The short answer here is you eat at roadside stalls, small family owned ‘restaurants/stalls’, and hotel restaurants.
Unless you want to survive on chips and chocolate (which melted immediately) for two solid weeks – you had to actually take some risks when it came to eating. We took a lot of risks – ones that I thought for sure wasn’t going to have a happy ending. But I’m happy to report that our convoy of 7 people all had very minor stomach issues. Miracles do happen! And yes – based on some of the places we ate it was truly a miracle.
You eat wherever you can find food. This meant we ate at roadside stalls – the kind that most foreigners would run from screaming. Charlie was the best at spotting little ‘restaurant’ stands but nothing was off limits. And these were places that didn’t have a menu – they normally made one thing – like paratha, roti, or biryani . You didn’t have to waste time deciding – after the initial shock of you coming into their restaurant, they just started bringing you food. Most all of them expected you to eat with your hands like the locals. And I’m willing to bet that for 90% of the places we stopped and ate during the day (breakfast and lunch) we were the only foreigners they were going to see all year.
We’d stop for chai and dosa or idli in the mornings. But after getting tired of dosa and idli – we started to convince the cooks to make an omelet too via some good charades. Sometimes this worked and sometimes it didn’t. But it never quite worked like we had intended. We simply wanted a fried egg or omelets, but what we got was a fried egg with chili powder and Indian spices on it, or sometimes they just mixed the egg in with the dosa. Both were ok – but not quite what was intended. But the general rule is you eat what you are given – else you starve or stick to the chip diet.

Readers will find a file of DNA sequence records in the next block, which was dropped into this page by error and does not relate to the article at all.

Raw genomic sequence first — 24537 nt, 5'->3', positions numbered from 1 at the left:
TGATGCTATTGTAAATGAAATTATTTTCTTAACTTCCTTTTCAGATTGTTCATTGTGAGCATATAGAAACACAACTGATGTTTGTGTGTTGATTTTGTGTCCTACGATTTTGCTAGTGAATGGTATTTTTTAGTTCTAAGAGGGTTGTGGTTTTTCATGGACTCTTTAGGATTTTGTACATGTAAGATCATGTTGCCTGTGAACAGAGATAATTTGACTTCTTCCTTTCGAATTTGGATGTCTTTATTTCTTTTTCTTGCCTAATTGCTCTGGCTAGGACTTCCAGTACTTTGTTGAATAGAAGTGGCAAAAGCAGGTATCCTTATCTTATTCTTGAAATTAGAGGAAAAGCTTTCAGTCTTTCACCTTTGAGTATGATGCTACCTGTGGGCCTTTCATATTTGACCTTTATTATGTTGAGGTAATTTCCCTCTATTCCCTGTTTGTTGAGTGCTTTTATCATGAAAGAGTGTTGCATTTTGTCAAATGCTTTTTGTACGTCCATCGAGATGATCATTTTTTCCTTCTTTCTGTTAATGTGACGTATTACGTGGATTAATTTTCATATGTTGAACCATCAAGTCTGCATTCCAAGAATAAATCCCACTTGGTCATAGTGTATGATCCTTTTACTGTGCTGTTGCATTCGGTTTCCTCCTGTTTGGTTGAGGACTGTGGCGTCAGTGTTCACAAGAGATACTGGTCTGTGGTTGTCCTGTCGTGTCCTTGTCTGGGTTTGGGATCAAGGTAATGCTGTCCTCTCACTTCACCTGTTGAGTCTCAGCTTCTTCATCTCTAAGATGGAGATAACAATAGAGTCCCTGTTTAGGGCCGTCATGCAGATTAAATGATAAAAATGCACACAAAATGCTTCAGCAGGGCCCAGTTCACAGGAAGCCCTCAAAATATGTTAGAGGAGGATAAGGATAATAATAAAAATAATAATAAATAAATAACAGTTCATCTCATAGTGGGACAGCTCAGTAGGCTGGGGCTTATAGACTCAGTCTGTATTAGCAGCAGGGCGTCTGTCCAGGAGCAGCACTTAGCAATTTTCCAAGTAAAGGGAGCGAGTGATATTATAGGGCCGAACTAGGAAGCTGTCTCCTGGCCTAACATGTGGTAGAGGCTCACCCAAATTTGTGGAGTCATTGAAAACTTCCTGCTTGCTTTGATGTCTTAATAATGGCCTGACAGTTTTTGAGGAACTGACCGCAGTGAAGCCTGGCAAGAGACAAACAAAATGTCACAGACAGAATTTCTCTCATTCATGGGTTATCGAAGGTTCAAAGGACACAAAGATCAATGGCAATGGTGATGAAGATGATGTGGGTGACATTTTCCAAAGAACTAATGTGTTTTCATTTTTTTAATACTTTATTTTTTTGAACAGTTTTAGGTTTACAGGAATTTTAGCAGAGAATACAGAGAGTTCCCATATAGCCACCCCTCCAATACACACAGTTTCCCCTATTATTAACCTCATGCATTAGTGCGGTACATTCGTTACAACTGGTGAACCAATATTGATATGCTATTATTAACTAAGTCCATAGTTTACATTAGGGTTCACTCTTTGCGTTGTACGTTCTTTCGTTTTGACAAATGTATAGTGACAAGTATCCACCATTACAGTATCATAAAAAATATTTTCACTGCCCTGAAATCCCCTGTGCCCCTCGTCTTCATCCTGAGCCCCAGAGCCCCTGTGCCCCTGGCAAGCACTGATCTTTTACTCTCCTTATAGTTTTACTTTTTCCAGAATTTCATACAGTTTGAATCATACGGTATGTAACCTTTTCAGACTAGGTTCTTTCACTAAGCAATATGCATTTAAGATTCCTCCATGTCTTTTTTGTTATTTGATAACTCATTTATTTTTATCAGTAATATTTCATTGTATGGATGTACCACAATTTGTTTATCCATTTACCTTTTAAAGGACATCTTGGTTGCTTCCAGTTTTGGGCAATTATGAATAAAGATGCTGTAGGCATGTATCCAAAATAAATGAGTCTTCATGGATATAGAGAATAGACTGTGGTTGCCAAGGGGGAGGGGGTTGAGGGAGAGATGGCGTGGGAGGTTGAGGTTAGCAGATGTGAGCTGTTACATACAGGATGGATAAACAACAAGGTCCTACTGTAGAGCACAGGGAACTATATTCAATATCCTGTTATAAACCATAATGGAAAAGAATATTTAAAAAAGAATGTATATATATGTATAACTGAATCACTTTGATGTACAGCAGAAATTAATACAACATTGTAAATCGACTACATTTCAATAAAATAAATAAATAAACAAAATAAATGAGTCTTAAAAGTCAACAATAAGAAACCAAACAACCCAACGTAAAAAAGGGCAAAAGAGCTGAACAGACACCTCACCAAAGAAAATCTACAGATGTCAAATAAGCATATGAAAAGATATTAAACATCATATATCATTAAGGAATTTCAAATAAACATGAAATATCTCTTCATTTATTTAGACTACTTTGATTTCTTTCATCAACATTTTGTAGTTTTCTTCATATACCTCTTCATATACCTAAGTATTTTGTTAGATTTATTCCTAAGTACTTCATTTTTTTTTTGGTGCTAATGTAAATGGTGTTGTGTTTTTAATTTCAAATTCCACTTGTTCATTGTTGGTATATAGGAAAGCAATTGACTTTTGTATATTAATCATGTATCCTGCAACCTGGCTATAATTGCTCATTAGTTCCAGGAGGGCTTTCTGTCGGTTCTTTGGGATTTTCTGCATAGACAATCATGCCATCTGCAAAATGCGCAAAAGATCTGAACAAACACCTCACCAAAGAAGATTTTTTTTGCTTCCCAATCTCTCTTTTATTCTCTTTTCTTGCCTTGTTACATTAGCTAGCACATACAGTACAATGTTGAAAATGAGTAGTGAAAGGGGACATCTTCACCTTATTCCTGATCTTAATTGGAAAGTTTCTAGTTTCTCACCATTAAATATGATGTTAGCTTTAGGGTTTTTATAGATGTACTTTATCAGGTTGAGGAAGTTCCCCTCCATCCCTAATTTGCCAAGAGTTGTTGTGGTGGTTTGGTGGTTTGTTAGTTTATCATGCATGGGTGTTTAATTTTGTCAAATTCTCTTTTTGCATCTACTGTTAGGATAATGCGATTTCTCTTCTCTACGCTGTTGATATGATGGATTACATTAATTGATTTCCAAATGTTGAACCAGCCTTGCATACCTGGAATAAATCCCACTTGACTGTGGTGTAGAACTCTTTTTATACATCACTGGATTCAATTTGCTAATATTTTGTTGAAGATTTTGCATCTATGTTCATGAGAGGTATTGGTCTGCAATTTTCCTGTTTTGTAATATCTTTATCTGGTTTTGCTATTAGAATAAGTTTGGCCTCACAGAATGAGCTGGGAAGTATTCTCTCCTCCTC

The one day we found an air conditioned fast food chicken place for lunch – it was like a group orgasm.
In the evenings we were so exhausted that we only just ate at the hotel restaurant. We didn’t have the energy to go out and wander around looking for great food. Most of the hotel restaurants were pretty standard mix of Indian and Chinese – all super spicy. By the second week my favorite phrase was “no spicy”.
Prior to the race starting, you have 3 days to get used to your rickshaw. A person from the Adventurists takes you through a quick demonstration (as a group) on the brake, throttle, gears, and off you go to try on your own rickshaw and grind through the gears. If you you’ve driven a motorcycle before, then it will probably be easy to pick up (except the brake is a peddle on the floorboard). If you know how to drive a manual transmission vehicle, then you’ll pick it up moderately well (yet I still struggled the first days as the clutch and gears are like a complex puzzle). If you don’t know how to drive a manual transmission – then Lord help you.